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Dr. Wilbert Keon shown standing with his induction panel at The Canadian Medical Hall of Fame in London, Ont., on Oct. 2, 2007.

DAVE CHIDLEY/The Canadian Press

A world-renowned Canadian pioneer of heart surgery and former senator has died.

Dr. Wilbert Keon founded the University of Ottawa Heart Institute and in 1986 performed Canada’s first artificial-heart implantation, which was revolutionary for the time.

The institute says Keon died Sunday. He was 83.

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Keon was born in Sheenboro, Que., about two hours northwest of Ottawa, in 1935; he completed his undergraduate studies at Carleton University in the national capital, earned his MD from the University of Ottawa in 1961, studied experimental surgery at McGill University and trained at Harvard University.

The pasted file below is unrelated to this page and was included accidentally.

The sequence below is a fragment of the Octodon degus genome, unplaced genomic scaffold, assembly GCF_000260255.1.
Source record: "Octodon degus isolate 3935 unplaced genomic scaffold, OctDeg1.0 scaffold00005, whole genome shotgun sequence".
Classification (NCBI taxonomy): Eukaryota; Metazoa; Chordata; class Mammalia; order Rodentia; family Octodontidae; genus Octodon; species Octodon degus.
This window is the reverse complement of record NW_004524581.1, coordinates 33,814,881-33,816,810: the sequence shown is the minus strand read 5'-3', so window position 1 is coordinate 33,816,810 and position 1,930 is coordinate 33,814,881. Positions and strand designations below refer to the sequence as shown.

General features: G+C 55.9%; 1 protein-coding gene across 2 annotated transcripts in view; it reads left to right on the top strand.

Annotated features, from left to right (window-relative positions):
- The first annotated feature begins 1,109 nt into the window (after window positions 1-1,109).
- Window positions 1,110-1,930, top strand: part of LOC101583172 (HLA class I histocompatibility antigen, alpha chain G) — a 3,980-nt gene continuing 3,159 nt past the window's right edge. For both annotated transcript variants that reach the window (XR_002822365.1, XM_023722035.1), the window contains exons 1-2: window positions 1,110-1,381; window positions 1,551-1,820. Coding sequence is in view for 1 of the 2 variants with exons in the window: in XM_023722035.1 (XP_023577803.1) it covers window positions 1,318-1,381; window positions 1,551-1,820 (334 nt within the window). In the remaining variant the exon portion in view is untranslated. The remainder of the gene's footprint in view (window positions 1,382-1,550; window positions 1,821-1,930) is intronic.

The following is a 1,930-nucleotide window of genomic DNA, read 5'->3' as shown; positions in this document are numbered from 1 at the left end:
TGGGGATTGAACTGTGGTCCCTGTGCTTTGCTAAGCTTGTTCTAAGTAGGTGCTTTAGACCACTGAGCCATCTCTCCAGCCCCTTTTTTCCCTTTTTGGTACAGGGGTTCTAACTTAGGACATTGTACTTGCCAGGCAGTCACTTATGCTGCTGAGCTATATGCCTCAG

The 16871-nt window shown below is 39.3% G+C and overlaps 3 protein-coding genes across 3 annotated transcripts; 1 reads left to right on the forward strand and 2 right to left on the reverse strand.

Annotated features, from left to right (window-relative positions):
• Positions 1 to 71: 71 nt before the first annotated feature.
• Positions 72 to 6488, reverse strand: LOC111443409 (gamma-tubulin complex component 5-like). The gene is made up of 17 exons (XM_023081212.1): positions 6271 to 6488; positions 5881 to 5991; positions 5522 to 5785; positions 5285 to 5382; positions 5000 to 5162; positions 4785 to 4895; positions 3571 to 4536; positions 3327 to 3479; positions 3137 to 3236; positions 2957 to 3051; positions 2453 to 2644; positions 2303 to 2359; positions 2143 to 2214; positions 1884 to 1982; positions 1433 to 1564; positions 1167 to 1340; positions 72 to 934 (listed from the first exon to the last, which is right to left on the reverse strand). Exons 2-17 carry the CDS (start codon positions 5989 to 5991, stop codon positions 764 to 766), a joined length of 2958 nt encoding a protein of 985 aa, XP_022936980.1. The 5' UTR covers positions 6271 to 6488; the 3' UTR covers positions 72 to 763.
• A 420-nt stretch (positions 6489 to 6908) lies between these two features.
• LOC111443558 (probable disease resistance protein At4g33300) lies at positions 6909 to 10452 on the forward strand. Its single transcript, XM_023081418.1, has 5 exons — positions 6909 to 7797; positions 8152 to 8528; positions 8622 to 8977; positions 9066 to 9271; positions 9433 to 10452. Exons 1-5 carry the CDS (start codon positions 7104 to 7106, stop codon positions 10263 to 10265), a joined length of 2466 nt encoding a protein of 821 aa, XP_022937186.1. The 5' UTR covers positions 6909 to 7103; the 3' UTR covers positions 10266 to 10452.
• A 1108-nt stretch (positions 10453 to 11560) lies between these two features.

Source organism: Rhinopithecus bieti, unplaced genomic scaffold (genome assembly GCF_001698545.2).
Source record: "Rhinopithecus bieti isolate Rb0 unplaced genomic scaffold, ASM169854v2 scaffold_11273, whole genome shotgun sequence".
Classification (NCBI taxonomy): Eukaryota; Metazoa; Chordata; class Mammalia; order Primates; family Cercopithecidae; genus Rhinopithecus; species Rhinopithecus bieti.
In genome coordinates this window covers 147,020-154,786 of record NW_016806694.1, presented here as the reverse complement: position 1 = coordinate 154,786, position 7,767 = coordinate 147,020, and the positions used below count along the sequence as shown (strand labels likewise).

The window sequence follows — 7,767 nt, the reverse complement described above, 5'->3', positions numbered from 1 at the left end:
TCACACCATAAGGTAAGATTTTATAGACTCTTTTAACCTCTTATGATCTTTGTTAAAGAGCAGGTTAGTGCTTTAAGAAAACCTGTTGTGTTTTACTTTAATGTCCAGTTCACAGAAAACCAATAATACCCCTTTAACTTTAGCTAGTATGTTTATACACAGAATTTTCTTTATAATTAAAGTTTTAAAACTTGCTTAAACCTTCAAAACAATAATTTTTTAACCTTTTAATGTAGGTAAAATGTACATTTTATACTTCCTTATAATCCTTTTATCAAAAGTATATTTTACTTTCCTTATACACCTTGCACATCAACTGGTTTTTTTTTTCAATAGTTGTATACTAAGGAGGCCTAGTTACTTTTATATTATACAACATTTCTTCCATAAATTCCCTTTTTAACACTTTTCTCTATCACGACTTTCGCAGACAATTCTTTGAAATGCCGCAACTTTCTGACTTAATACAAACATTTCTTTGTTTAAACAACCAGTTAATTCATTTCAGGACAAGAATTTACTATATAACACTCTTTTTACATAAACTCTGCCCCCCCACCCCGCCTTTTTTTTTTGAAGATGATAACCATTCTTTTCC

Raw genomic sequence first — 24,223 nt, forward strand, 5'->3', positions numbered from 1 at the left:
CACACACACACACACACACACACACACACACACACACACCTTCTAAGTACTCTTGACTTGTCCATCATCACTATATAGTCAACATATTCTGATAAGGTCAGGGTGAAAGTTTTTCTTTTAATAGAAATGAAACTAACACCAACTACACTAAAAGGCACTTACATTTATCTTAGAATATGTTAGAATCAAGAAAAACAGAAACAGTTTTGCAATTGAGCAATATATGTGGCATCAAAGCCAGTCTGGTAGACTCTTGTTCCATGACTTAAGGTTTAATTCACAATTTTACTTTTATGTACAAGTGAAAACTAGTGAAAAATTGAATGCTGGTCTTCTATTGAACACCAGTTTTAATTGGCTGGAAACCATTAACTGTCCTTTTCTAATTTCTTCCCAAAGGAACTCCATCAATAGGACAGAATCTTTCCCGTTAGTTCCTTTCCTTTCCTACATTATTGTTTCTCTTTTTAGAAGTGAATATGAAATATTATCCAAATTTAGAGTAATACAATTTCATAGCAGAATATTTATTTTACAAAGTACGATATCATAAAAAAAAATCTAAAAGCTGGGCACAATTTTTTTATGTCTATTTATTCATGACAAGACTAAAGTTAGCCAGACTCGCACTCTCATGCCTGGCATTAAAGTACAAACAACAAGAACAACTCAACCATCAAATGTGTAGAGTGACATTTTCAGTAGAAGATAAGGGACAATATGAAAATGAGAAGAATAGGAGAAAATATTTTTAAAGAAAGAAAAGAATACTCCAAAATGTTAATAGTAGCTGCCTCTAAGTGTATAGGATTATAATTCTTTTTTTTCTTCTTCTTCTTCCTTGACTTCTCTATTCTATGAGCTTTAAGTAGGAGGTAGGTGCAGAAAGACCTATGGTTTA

On May 1, 1986, Keon made medical history when he inserted the Jarvik-7 artificial heart into Noella Leclair, who had suffered her first heart attack the week before, during a three-and-a-half-hour operation.

The artificial heart helped bridge Leclair, then 41, for a week until she received a human heart from a 44-year-old man who died in a car accident. She lived another 20 years.

Keon performed more than 10,000 open-heart surgeries during a career that spanned more than three decades.

In 2000, he was arrested in an undercover prostitution sting and resigned from the institute he’d founded in 1976. The public outcry in Ottawa was so vast – thousands of people sent letters and signed petitions supporting him – that the institute’s board rejected his resignation unanimously. He spent another four years leading the institute before stepping down to focus on practising medicine.

In 1990, then prime minister Brian Mulroney appointed Keon to the Senate as a Conservative from Ontario. Keon and seven other senators gave Mulroney the numbers his government needed in the Senate to overcome a Liberal filibuster and push through the GST.

He once jumped to the aid of a Liberal senator who had collapsed in his seat, raising fears he had suffered a heart attack.

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He retired from the Senate in 2010 when he reached the mandatory retirement age of 75 and gave up practising medicine the same year.

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